Radiolarian biostratigraphy of siliceous Eocene deposits in central California



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Abundant Eocene siliceous deposits in California are located in the San Joaquin and Sacramento valleys. The white shales to buff mudstones are characterized by radiolarians, diatoms, and silicoflagellates. Taxonomic descriptions and abundance data of key radiolarian species in existing monographs have limited biostratigraphic and paleoenvironmental interpretation. The California fauna is similar to faunas from the Norwegian Sea, Russian Platform, and southern oceans of Antarctica. Eocene faunas from the equatorial Pacific Ocean and Caribbean Sea differ considerably in diversity. In this study, the taxonomy and biostratigraphic information of species comprising more than 2% of the population are evaluated. Two radiolarian zones are erected for the middle Eocene of California, the Podocyrtis fasciata and Calocyclas semipolita Zones. Paleoenvironmental information suggests that some differences in the fauna may be environmentally controlled due to deposition in submarine canyons. -Authors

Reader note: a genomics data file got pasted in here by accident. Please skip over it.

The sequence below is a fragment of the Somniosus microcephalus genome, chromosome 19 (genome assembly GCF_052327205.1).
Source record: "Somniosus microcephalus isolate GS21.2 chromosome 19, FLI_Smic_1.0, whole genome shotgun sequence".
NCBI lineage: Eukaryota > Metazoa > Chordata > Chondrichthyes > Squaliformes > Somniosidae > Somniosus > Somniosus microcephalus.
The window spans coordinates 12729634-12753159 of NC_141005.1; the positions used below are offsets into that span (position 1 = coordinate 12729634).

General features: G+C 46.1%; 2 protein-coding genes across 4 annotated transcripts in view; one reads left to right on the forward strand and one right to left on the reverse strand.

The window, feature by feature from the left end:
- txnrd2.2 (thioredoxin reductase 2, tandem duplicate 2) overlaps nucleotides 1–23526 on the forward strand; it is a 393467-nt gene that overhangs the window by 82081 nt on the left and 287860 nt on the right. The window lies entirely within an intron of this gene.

Additional publication details

Publication type Article
Publication Subtype Journal Article
Title Radiolarian biostratigraphy of siliceous Eocene deposits in central California
Series title Micropaleontology
Volume 34
Issue 3
Year Published 1988
Language English
Larger Work Type Article
Larger Work Subtype Journal Article
Larger Work Title Micropaleontology
First page 236
Last page 258
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